In one of the upper rooms of Centre D’Art Santa Monica, Sonar audience saw a project fundamental in the history of contemporary Audiovisual Art, that is a part of a larger artistic context, but I think (you know, critics often fall in love with efficacy and precision) it is showing signs of fatigue.


Moreover, Sonarama presented another artist who has always focused his artistic works on the audiovisual synaesthetic perception. Here again we find the perception dynamics, that don’t have always to be a part of sound-light relationship history, an important element but not as essential as Light&Sound theme. I’m talking of Mark Fell, a British sound and audiovisual artist, who presented at Sonar festival his project 8 Square Waves and Phase Locked Blue Light

In the central room of Centre D’Art Santa Monica, a circular structure made up of eight speakers and eight luminous LED elements was as an always present perception entity. It lighted up in some particular moments, following an audio-video score played live by Mark Fell himself. This live performance, focused on the analysis and recognition of psychological and perception effects of sounds and lights on man’s neuroretinal apparatus, seemed too banal, even if there were very interesting “physical” sounds, and too repetitive with no great or new ideas. The audience sat at the center of the circle and could understand the potentialities of an artistic project focused on sound-light-space relationship.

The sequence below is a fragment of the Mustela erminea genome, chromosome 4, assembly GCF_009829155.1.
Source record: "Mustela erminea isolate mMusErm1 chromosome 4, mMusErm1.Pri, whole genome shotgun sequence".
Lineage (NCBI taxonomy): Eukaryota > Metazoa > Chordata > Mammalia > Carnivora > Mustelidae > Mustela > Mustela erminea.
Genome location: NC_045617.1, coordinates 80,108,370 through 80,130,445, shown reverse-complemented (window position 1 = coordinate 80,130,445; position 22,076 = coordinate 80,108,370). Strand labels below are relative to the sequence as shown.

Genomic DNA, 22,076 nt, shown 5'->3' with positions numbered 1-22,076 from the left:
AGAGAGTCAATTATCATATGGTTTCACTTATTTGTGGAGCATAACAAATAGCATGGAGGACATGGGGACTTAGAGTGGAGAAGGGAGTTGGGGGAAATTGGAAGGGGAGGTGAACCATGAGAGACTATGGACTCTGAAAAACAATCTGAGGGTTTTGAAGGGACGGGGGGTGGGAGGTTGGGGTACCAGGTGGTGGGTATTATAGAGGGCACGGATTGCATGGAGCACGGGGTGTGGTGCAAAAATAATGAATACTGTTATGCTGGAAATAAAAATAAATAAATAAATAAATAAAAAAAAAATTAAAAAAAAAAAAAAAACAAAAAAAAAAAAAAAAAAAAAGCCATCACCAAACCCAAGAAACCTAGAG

And I think that this architectural element, made even bigger by the use of light as a means of space analysis, is the most interesting element of Sound&Light exhibition. Maybe it wasn’t well represented in the exhibition but it represents Sonaramatica general concept: the kinematic experience, the capability to “get out” of the screen two-dimensional space, to go towards a more complex and architectural relationship with the space that surrounds the audience and the artist.


In my opinion, also Pablo Valbuena‘s project is on the wavelength: this Spanish designer and artist was at Sonar festival with his Augmented Sculpture Series. He was interviewed about this project by Bertram Niessen (the interview was published on Digimag 33 – April 2008) and he now confirms his excellent works that I’ve already seen on the Internet, You Tube and his website. Pablo Valbuena’s augmented sculptures perfectly, but in a shy way, enter the architectural space; they are as they are because they can be “closed” in a corner of the room.

The procedure is simple but effective and elegant: light is projected on an architectural structure in dark room, taking into consideration the audience’s perception and the eye capability to see the colour differences in the light and shadow areas. Valbuena’s installation maybe follows a precise audiovisual scheme (but I’m not sure) and it shows the great potentialities of this discipline that is a combination of design, audio-video and architecture, just like other similar projects such as Halbzeug-Surface Refinement by Visomat (presented this year at Netmage and Club Transmediale) or the wonderful Carillon Chandelier by Claudio Sinatti.


Other two projects close Sonarama 2008 exhibition: Cube, a beautiful luminous LED structure that reacts to the music proceeding from the rich database of Minus label, by Richie Hawtin, and the live installation Farophonia Sintetica by the Spanish group Sonom